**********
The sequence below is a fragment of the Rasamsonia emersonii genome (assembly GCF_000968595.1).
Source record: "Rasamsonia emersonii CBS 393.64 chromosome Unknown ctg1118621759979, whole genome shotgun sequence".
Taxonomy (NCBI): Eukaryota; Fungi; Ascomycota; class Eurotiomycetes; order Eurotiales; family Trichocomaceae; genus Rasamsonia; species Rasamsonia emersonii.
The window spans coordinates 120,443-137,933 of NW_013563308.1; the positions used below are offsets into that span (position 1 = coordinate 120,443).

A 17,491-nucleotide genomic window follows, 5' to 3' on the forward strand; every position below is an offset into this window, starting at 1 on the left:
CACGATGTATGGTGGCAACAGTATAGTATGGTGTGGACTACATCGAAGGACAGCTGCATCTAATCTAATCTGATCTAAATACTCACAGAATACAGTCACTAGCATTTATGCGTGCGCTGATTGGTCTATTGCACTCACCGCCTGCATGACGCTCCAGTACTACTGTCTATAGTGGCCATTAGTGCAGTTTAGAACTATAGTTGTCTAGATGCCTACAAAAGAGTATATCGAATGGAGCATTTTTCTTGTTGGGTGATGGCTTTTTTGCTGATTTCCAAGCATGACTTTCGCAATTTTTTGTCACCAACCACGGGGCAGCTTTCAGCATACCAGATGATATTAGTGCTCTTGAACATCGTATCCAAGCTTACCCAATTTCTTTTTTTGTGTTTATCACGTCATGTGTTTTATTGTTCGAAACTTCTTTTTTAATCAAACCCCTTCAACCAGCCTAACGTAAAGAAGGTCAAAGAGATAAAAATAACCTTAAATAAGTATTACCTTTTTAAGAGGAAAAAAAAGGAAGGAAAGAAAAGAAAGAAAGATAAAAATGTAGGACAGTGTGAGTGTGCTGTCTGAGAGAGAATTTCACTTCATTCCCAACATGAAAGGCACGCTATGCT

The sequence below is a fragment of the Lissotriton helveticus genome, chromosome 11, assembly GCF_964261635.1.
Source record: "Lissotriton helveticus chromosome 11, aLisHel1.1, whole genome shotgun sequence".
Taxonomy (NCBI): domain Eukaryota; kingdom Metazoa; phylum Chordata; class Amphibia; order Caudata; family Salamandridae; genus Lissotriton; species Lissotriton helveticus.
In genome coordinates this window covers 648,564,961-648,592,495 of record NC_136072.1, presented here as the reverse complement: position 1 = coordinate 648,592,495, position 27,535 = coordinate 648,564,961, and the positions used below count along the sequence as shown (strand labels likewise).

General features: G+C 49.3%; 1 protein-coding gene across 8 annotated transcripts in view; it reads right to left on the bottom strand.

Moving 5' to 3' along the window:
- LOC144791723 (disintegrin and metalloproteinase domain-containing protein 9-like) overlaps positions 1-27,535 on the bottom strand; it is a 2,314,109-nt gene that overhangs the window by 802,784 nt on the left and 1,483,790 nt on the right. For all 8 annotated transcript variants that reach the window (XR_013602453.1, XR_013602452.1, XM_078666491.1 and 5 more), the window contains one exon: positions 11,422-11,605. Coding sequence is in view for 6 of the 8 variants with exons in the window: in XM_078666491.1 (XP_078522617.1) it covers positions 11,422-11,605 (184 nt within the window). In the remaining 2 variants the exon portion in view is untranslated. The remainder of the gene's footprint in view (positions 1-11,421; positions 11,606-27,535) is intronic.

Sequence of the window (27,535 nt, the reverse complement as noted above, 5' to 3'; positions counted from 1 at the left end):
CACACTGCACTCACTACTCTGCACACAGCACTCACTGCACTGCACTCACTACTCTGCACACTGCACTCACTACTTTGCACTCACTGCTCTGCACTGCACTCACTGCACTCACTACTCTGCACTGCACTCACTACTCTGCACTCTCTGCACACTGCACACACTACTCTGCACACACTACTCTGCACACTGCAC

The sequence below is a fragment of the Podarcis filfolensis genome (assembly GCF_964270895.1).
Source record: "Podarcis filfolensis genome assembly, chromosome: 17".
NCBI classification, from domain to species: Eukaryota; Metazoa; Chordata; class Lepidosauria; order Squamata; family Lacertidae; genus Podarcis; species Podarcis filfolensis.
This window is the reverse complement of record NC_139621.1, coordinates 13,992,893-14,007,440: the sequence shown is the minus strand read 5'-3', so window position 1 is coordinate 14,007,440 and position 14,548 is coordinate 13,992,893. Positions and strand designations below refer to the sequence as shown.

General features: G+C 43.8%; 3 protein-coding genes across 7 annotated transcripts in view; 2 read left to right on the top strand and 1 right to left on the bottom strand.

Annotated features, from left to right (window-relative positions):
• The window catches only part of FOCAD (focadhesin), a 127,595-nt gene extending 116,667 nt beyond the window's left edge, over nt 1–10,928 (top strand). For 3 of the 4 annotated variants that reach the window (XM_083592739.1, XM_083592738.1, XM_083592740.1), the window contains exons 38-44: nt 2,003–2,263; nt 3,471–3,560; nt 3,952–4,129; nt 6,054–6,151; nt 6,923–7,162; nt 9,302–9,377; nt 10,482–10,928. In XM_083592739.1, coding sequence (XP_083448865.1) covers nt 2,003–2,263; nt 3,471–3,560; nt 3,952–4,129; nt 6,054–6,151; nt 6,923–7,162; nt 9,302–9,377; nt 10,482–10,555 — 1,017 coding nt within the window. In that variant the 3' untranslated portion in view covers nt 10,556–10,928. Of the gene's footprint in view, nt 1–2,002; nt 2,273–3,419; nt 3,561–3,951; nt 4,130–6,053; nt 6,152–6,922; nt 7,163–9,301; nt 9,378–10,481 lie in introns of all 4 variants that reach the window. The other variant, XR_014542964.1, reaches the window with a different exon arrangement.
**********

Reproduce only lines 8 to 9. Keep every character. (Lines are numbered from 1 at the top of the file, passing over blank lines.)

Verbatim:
Source record: "Lissotriton helveticus chromosome 11, aLisHel1.1, whole genome shotgun sequence".
Taxonomy (NCBI): domain Eukaryota; kingdom Metazoa; phylum Chordata; class Amphibia; order Caudata; family Salamandridae; genus Lissotriton; species Lissotriton helveticus.